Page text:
When you showed that playable version at E3, I saw just how many great elements were in the game but that they were still in a state of disarray. You faced a big challenge bringing them all together, didn't you?
Right. For that reason, I was very grateful for the extra year. I don't know how the other staff reacted to the news though. Perhaps they felt that even though they had worked so hard, they still had another year to go. But I think that in order to fully realise everything they had come up with, that extra time was vital.
Well, I have asked a total of twelve members of staff about this, and without exception they have said that they were glad about the postponement.
Is that right? That's a relief! (laughs)
Of course, it wouldn't be true to say that everyone was looking forward to another year of such demanding work. Also, there were some who said that if the release date was going to be changed, it would've been better to inform everyone of this earlier. But even those people thought it was a good idea.
Ah, I see. But it was really tough, with or without the postponement of the release date. The demand to "Make it 120% Zelda!" is really not an exaggeration, if you think about the level of expectation the fans have. As we have to produce something that lives up to those expectations, simply giving ourselves longer to do it is not in itself something to be pleased about.
Miyamoto-san, when the decision to postpone the game's release was made, how did you feel about the Zelda game as it was at that point?
I thought it was enjoyable, but that it was really a long way from being ready! (laughs) When I thought about where we needed to focus our attention in the time we had left, my head started spinning.
(Embarrassed laugh) But that was exactly the state things were in.
Now, a year down the line, it's actually a surprise that it's such a solidly put-together game. In fact, until I came to interview all of the developers, I had imagined that a game of the quality and size of Zelda would be produced with strict orders being handed down from above. Without that, I thought that a project of this scale wouldn't come together. But listening to everyone, it seemed that contrary to what I had thought, everyone came up with their own individual ideas for the game. It seems that somehow everyone had their own conception of what the essence of Zelda was, even if this wasn't expressed in words. Using that nebulous idea as a sort of filter, it is the final fusing together of these individual ideas that gives the game its final form. That's one thing to do with twenty or thirty people, but when you're talking about a huge project with over seventy people, it's incredible to think that this process worked. Aonuma-san, what do you think?
I absolutely agree with you on that. The idea of what defines the essence of Zelda becomes the most important thing. That is really the only absolutely fundamental criterion which we can then use to build on. But as you said, that isn't something which is clearly defined. Personally, I can't put into words what the essence of Zelda is, and while I know that I should be able to, I still couldn't give you a clear definition.
Don't worry. Over the course of these interviews, I've been asking everyone what makes a game "Zelda-esque". As you can imagine, the answers have been somewhat confused, and no one has really been able to define it perfectly. But having said that, it is absolutely clear that there is something that resembles a set of values that is common to everyone who worked on the project.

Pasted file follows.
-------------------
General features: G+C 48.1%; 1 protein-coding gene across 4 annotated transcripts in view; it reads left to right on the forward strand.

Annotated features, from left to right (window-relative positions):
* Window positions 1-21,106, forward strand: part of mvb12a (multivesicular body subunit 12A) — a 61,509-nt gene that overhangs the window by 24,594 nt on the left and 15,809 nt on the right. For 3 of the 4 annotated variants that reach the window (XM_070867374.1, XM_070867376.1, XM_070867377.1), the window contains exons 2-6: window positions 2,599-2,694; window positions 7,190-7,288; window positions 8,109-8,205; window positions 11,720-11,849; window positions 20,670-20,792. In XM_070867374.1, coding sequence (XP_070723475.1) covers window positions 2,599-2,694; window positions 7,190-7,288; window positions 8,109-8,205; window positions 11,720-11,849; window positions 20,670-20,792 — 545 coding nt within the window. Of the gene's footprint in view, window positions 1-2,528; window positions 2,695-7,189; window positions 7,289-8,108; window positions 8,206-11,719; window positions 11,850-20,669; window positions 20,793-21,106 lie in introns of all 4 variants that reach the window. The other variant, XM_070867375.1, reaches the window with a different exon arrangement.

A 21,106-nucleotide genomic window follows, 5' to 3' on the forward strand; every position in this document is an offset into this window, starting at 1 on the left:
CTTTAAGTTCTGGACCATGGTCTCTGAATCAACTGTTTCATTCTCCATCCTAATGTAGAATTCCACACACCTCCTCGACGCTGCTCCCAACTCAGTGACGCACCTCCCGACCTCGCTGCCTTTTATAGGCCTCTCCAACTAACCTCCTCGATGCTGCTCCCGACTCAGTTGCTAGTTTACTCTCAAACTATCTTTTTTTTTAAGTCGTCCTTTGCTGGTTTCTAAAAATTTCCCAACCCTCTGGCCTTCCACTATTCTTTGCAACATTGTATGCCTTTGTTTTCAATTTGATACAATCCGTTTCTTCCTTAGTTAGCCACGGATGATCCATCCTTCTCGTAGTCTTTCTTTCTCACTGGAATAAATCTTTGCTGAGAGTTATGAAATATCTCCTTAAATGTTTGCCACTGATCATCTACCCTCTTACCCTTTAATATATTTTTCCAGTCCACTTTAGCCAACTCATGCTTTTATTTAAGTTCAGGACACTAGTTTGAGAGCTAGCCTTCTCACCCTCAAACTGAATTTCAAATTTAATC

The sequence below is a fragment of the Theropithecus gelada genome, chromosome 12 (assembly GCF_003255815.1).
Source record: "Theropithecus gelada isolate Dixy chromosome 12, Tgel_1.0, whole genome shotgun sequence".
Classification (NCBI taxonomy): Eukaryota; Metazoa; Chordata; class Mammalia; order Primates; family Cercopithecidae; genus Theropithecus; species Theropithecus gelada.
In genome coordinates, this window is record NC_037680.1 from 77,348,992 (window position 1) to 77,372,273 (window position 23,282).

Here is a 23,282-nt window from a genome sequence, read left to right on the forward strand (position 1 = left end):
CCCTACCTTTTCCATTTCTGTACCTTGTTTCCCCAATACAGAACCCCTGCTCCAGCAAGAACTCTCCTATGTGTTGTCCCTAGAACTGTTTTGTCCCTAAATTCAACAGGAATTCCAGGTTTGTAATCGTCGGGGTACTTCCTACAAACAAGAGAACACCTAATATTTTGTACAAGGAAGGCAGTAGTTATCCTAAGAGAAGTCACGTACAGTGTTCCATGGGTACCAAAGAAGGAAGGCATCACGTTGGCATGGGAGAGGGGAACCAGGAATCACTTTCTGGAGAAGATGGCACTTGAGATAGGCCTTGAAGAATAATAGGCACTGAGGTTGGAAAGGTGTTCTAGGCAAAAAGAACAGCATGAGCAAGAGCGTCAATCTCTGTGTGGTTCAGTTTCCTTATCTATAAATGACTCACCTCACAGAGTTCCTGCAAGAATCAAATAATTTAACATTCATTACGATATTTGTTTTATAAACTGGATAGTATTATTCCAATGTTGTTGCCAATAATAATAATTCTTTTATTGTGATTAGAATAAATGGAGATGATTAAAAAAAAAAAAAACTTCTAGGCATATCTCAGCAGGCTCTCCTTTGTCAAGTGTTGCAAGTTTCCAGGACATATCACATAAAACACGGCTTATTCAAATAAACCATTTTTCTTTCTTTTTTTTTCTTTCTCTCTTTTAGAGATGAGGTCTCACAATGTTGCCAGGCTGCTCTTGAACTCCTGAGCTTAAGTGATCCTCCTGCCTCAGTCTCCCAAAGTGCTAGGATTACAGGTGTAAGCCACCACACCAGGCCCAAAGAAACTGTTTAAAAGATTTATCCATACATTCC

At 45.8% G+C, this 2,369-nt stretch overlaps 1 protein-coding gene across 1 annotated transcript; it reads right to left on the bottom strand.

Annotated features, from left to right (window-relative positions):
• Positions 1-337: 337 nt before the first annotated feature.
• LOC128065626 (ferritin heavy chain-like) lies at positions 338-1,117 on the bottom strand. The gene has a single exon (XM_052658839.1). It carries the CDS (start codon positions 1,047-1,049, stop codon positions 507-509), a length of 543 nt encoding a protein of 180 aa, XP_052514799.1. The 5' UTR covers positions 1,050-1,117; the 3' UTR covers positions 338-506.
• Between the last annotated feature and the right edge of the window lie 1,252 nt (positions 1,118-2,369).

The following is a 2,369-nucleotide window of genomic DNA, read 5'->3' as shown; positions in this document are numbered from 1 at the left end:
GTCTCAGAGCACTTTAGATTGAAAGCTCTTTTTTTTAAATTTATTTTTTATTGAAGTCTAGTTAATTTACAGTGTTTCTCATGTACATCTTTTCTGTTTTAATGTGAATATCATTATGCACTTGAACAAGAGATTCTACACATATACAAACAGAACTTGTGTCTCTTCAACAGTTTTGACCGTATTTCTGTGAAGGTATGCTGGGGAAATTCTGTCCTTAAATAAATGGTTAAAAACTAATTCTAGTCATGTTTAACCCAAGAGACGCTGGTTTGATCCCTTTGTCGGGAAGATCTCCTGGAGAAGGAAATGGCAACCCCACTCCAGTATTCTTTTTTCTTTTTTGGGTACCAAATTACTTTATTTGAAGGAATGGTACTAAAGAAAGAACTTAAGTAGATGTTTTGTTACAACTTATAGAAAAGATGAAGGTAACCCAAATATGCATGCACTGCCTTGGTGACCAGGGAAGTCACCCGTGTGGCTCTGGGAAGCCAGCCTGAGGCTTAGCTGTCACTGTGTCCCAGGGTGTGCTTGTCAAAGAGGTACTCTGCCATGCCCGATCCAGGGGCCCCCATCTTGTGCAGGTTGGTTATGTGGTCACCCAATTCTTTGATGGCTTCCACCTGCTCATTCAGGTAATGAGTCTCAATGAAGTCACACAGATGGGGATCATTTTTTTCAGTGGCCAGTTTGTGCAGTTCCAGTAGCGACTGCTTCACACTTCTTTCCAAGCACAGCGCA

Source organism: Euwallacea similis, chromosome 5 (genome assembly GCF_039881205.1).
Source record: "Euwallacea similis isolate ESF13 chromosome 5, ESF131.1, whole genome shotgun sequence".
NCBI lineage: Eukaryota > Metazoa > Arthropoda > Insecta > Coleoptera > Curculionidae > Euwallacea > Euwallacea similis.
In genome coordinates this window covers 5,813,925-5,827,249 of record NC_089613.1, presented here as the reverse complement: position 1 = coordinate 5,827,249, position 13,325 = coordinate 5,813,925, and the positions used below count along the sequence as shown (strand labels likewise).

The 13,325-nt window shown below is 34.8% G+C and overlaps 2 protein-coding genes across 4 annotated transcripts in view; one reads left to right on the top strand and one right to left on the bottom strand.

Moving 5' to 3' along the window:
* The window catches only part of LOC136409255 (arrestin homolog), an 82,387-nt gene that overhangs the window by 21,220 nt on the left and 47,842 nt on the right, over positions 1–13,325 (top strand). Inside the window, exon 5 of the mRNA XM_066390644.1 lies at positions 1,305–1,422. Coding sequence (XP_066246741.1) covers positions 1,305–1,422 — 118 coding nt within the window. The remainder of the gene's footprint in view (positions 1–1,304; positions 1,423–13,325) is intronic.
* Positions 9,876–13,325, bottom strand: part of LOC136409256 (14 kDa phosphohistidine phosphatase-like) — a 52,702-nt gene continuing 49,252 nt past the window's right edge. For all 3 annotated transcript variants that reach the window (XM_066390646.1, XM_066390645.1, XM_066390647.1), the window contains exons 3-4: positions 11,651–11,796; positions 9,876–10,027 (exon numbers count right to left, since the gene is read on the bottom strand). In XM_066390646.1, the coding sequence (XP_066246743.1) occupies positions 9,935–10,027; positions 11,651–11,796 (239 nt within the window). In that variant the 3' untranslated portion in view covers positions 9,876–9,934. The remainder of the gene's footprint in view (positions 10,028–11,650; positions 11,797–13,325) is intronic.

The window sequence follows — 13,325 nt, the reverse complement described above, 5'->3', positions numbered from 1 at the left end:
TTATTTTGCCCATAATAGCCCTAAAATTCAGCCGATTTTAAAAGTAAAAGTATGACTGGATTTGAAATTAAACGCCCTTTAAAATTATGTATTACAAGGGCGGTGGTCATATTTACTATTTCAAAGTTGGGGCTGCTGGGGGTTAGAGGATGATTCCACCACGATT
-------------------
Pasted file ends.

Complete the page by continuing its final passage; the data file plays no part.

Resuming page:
I think that's true. After all, without that we wouldn't have been able to make the game. I'm not talking about a set formula, but I do think that if clear guidelines existed, I might be able to say "Make Zelda like this!" and the game would be developed in line with those instructions. But there is absolutely nothing like that, and Zelda games simply can't be made in that way.
Putting together a "How to Make Zelda" guide would be inconceivable.
Absolutely inconceivable. All that we can say to the staff during development are things along the lines of: "Well, we've racked our brains and come up with all the Zelda games this far, so keep that in mind, and keep racking your brains!" (laughs) In that sense, it is possible to give the staff the freedom to get on with developing the game. Needless to say, that doesn't mean I simply left everything to them. Our role is to let the young staff on each of the Zelda projects come up with their own ideas, without being overly influenced by previous Zelda titles, then take those ideas and make them work successfully within the context of the game. But at the end, the more experienced developers have to tighten the screws, so to speak, so all the elements in the game fit together. Without experience, it's extremely difficult to gauge things like how far to let the staff work freely on their own ideas, or how to put the game together in a way that will appeal to the user. It's quite easy to keep coming up with ideas, and expanding the size of the game. It's another thing to decide how best to connect those ideas. As Miyamoto-san often says, that is the part you really need to develop "a feel" for.
I see… Miyamoto-san, when you're asked what defines Zelda how do you normally respond? Can you give a definite answer?
Sure. For me, what makes a game "Zelda-esque" is actually much the same as what makes a game "Mario-esque".
And what might that be?